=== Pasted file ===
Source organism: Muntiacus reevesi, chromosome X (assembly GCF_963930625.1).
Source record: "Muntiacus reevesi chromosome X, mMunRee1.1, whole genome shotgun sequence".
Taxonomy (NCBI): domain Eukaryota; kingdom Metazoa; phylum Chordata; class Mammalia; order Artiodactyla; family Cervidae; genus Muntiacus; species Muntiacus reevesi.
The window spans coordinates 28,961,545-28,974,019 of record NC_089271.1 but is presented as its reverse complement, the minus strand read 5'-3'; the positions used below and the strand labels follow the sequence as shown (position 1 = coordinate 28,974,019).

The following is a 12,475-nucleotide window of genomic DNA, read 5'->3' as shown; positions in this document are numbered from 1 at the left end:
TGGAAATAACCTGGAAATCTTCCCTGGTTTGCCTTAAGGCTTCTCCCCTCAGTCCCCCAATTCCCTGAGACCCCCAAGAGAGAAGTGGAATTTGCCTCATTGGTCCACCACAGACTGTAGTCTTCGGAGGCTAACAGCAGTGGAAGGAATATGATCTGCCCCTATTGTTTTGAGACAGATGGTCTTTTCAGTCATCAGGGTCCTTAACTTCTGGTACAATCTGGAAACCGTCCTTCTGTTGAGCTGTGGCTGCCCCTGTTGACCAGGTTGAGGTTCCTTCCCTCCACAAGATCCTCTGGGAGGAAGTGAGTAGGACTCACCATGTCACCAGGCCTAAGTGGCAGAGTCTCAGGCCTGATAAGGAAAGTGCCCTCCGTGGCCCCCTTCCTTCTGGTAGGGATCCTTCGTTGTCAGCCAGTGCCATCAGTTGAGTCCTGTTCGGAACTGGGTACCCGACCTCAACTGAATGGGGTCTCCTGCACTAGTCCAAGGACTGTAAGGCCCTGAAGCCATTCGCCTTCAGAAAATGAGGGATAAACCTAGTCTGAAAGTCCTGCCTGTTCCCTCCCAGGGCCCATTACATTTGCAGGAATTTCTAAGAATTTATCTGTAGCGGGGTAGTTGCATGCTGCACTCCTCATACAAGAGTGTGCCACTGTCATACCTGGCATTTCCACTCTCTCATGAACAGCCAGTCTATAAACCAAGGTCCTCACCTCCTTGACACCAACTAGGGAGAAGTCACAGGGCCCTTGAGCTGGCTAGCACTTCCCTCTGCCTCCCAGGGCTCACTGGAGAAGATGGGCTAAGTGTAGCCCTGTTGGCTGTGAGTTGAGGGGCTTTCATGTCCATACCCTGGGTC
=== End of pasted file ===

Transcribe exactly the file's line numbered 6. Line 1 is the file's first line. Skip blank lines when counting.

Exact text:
TGGAAATAACCTGGAAATCTTCCCTGGTTTGCCTTAAGGCTTCTCCCCTCAGTCCCCCAATTCCCTGAGACCCCCAAGAGAGAAGTGGAATTTGCCTCATTGGTCCACCACAGACTGTAGTCTTCGGAGGCTAACAGCAGTGGAAGGAATATGATCTGCCCCTATTGTTTTGAGACAGATGGTCTTTTCAGTCATCAGGGTCCTTAACTTCTGGTACAATCTGGAAACCGTCCTTCTGTTGAGCTGTGGCTGCCCCTGTTGACCAGGTTGAGGTTCCTTCCCTCCACAAGATCCTCTGGGAGGAAGTGAGTAGGACTCACCATGTCACCAGGCCTAAGTGGCAGAGTCTCAGGCCTGATAAGGAAAGTGCCCTCCGTGGCCCCCTTCCTTCTGGTAGGGATCCTTCGTTGTCAGCCAGTGCCATCAGTTGAGTCCTGTTCGGAACTGGGTACCCGACCTCAACTGAATGGGGTCTCCTGCACTAGTCCAAGGACTGTAAGGCCCTGAAGCCATTCGCCTTCAGAAAATGAGGGATAAACCTAGTCTGAAAGTCCTGCCTGTTCCCTCCCAGGGCCCATTACATTTGCAGGAATTTCTAAGAATTTATCTGTAGCGGGGTAGTTGCATGCTGCACTCCTCATACAAGAGTGTGCCACTGTCATACCTGGCATTTCCACTCTCTCATGAACAGCCAGTCTATAAACCAAGGTCCTCACCTCCTTGACACCAACTAGGGAGAAGTCACAGGGCCCTTGAGCTGGCTAGCACTTCCCTCTGCCTCCCAGGGCTCACTGGAGAAGATGGGCTAAGTGTAGCCCTGTTGGCTGTGAGTTGAGGGGCTTTCATGTCCATACCCTGGGTC